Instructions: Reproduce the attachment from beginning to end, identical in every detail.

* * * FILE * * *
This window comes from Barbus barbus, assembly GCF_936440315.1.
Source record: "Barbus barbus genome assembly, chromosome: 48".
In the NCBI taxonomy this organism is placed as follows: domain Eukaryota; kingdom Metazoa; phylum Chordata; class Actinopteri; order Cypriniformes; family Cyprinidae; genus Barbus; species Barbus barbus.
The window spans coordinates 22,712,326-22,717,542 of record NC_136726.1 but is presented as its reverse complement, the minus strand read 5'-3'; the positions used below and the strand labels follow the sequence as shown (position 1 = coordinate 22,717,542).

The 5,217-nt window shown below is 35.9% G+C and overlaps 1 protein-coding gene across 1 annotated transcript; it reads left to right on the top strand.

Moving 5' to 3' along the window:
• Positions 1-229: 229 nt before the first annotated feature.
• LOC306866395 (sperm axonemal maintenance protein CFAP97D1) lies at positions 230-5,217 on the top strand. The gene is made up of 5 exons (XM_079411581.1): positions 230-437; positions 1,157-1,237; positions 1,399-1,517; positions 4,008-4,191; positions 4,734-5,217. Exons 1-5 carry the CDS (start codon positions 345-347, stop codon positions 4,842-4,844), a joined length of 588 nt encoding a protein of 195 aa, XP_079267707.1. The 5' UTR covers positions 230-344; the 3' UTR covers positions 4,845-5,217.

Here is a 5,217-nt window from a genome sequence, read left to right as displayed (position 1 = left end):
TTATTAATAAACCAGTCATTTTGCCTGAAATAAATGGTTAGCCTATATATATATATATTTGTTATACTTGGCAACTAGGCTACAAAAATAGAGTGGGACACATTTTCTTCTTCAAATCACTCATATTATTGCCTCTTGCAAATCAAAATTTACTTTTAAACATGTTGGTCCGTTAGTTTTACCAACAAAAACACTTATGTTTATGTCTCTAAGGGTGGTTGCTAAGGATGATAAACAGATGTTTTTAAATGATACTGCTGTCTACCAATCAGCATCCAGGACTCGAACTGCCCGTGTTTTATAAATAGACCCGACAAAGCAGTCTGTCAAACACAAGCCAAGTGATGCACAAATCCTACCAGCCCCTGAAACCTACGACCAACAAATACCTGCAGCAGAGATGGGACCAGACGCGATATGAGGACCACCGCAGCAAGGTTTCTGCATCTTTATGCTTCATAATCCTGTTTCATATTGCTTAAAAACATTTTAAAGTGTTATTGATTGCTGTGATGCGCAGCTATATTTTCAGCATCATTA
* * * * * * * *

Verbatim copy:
This window comes from Barbus barbus, assembly GCF_936440315.1.
Source record: "Barbus barbus genome assembly, chromosome: 48".
In the NCBI taxonomy this organism is placed as follows: domain Eukaryota; kingdom Metazoa; phylum Chordata; class Actinopteri; order Cypriniformes; family Cyprinidae; genus Barbus; species Barbus barbus.
The window spans coordinates 22,712,326-22,717,542 of record NC_136726.1 but is presented as its reverse complement, the minus strand read 5'-3'; the positions used below and the strand labels follow the sequence as shown (position 1 = coordinate 22,717,542).

The 5,217-nt window shown below is 35.9% G+C and overlaps 1 protein-coding gene across 1 annotated transcript; it reads left to right on the top strand.

Moving 5' to 3' along the window:
• Positions 1-229: 229 nt before the first annotated feature.
• LOC306866395 (sperm axonemal maintenance protein CFAP97D1) lies at positions 230-5,217 on the top strand. The gene is made up of 5 exons (XM_079411581.1): positions 230-437; positions 1,157-1,237; positions 1,399-1,517; positions 4,008-4,191; positions 4,734-5,217. Exons 1-5 carry the CDS (start codon positions 345-347, stop codon positions 4,842-4,844), a joined length of 588 nt encoding a protein of 195 aa, XP_079267707.1. The 5' UTR covers positions 230-344; the 3' UTR covers positions 4,845-5,217.

Here is a 5,217-nt window from a genome sequence, read left to right as displayed (position 1 = left end):
TTATTAATAAACCAGTCATTTTGCCTGAAATAAATGGTTAGCCTATATATATATATATTTGTTATACTTGGCAACTAGGCTACAAAAATAGAGTGGGACACATTTTCTTCTTCAAATCACTCATATTATTGCCTCTTGCAAATCAAAATTTACTTTTAAACATGTTGGTCCGTTAGTTTTACCAACAAAAACACTTATGTTTATGTCTCTAAGGGTGGTTGCTAAGGATGATAAACAGATGTTTTTAAATGATACTGCTGTCTACCAATCAGCATCCAGGACTCGAACTGCCCGTGTTTTATAAATAGACCCGACAAAGCAGTCTGTCAAACACAAGCCAAGTGATGCACAAATCCTACCAGCCCCTGAAACCTACGACCAACAAATACCTGCAGCAGAGATGGGACCAGACGCGATATGAGGACCACCGCAGCAAGGTTTCTGCATCTTTATGCTTCATAATCCTGTTTCATATTGCTTAAAAACATTTTAAAGTGTTATTGATTGCTGTGATGCGCAGCTATATTTTCAGCATCATTA